by Emalee Gillis, NAMI Spokane Blog Editor.

NAMI Spokane’s new support group for men met for the first time on the third Thursday in January. The next meeting is scheduled for the third Thursday in February, February 15, at 5:30 p.m. in the NAMI office in downtown Spokane. The group is offered free of charge.

The Men’s Peer Support Group is a peer-led support group for those who identify as male and who have experienced symptoms of a mental health condition. Using the experiences of peers, this group helps individuals transition from feeling stuck and lacking control to a place where they can actively navigate their own choices. The support group is designed to ensure each participant has the opportunity to be heard and receive the support they need.

The group is led by Robert Lang who is the Resource Navigator for NAMI Spokane. Lang is pursuing a Master’s in Social Work and Addiction Studies at Washington State University. He has struggled with his mental health and lost a friend to suicide. Lang is driven to destigmatize mental health regardless of age, identity, or political differences.

When asked why NAMI decided to start this new group, Lang referred to statistics from the Institute of Boys and Men. He said that many statistics related to men and boys are going in the wrong direction including life expectancy, mental health outcomes, graduation rates, suicide rates, despair, and others.

Lang explained that men are raised differently than women. Boys are taught from a young age to not show emotion. He said it is sometimes hard and confusing to be a man. In addition, the media displays models of unhealthy males. Toxic masculinity exists in our culture and models of being a healthy grounded man are not readily available.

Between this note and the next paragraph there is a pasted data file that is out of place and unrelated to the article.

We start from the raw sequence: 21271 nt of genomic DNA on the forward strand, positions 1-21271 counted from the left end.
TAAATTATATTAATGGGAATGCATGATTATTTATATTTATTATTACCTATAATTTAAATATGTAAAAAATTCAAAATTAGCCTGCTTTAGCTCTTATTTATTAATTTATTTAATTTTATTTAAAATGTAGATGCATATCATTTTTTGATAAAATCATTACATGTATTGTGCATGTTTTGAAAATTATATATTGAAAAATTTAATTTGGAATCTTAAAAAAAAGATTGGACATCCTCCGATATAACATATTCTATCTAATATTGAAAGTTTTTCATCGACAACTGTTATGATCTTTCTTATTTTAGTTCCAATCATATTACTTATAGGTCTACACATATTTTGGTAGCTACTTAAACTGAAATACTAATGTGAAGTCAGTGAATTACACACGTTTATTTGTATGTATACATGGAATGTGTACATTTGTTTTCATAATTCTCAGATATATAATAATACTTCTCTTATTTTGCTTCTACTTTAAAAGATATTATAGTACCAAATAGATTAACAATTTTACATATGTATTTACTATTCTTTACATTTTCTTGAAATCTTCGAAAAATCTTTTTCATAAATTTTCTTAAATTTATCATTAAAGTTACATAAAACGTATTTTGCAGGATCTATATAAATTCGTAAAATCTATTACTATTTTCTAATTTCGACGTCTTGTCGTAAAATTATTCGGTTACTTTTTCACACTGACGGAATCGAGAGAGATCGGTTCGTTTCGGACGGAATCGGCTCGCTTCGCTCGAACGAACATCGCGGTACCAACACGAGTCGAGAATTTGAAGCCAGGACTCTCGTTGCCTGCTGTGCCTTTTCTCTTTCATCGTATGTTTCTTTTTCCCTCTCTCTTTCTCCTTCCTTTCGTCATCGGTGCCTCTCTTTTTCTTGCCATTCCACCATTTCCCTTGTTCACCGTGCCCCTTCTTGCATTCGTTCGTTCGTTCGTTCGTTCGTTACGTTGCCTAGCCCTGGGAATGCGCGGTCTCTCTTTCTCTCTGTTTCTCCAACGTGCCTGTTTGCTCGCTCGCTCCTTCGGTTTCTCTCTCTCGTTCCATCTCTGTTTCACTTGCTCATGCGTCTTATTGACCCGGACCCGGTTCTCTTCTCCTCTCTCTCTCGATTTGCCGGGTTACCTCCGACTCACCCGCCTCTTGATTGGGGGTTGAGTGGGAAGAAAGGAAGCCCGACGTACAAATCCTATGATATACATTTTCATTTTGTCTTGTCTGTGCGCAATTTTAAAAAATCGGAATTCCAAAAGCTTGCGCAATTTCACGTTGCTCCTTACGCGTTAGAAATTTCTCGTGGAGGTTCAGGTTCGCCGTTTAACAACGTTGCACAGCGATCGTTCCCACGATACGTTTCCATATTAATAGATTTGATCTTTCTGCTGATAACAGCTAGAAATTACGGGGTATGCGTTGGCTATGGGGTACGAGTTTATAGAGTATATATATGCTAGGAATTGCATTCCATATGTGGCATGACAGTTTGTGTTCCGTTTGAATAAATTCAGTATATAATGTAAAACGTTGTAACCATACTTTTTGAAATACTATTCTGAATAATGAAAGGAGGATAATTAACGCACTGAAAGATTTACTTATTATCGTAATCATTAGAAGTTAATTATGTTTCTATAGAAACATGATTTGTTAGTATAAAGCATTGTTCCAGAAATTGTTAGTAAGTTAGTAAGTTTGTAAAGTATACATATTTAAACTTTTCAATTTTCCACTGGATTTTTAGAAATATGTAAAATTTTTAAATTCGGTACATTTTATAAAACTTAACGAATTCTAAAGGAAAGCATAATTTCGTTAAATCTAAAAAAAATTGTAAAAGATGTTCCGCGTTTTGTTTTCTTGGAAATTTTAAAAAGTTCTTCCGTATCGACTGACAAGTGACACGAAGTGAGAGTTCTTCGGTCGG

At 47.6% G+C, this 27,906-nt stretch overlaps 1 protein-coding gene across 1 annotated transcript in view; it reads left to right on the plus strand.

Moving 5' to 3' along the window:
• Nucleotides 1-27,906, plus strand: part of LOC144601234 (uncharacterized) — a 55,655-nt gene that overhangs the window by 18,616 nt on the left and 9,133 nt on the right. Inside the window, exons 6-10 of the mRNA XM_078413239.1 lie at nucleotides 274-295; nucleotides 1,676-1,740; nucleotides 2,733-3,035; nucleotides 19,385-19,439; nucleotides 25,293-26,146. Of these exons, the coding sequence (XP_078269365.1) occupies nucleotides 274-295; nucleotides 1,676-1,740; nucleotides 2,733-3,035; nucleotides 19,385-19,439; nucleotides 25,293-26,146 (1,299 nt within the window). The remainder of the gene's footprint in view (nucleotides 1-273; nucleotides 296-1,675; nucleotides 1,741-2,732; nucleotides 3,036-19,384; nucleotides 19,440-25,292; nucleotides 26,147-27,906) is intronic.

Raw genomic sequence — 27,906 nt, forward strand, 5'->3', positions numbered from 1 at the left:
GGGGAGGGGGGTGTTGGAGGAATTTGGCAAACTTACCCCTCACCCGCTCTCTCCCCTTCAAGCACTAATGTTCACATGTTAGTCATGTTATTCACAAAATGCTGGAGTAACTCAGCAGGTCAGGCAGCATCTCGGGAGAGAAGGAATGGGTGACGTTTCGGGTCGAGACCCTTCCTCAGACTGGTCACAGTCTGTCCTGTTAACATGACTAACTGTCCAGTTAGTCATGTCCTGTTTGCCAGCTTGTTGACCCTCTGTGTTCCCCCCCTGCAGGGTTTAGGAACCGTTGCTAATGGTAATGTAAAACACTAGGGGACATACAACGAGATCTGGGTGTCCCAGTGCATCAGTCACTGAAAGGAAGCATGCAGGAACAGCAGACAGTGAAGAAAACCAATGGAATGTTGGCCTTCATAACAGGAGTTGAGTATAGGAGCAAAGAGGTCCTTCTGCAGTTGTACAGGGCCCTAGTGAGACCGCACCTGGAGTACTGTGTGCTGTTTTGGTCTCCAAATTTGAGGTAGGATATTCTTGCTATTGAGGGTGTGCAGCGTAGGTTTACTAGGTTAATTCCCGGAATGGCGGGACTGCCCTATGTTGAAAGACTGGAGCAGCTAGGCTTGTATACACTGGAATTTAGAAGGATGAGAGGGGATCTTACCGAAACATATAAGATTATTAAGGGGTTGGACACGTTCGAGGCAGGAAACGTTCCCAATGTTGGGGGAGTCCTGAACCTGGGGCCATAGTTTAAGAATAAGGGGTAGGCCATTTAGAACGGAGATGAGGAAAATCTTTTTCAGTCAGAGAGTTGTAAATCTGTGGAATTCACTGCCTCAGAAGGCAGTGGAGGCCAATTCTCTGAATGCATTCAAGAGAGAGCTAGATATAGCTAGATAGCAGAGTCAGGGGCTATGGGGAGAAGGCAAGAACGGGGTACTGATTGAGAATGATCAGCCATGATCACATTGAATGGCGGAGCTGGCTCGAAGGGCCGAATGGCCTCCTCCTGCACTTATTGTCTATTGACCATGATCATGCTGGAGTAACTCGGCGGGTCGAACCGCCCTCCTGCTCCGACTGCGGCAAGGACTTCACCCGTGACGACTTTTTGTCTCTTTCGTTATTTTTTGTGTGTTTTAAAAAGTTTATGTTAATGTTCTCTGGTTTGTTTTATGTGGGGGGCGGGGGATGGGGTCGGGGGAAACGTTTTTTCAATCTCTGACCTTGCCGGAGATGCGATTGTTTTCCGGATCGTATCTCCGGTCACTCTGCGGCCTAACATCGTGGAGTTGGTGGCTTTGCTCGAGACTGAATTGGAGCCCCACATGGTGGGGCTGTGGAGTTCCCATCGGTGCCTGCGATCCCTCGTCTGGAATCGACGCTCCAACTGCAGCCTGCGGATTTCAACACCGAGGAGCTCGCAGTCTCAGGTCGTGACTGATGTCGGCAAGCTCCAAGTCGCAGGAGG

Lang added that some men’s emotional needs are so shut down that they don’t even have awareness of that part of them. He added that men are becoming aware of the importance of mental health, but there is still a lot of work to do. The new support group provides an opportunity to process with men who identify the same as them.

The structure of the group is an open chat. Participants at the first meeting wanted to incorporate physical activity into the group. If the weather cooperates in February, the next meeting will include a walk together outdoors. Joint physical activity provides an opportunity to develop comradery while working with whatever participants are going through.

One of the benefits of the group according to Lang is reduced social isolation. Social isolation can be an underlying cause of despair. Since the pandemic, people have not met as often and connected with others. This group will provide a space to be open and vulnerable. Lang will ensure that the space is safe by having ground rules including that what is said in the room stays in the room, respecting other people, not talking over people, and no cross-talk.

Men interested in the group can sign up here or just show up on February 15 at Suite 100, 152 S Jefferson Street from 5:30-7:00 p.m.


Robert Lang is the Resource Navigator at NAMI Spokane. He is an Airforce veteran and is currently pursuing his Master’s in Social Work and Addiction Studies.


Emalee Gillis is a writer and blog editor. She is the author of the memoir Adventures on the Path to Living Well with a Mental Illness and has a related TEDx Talk.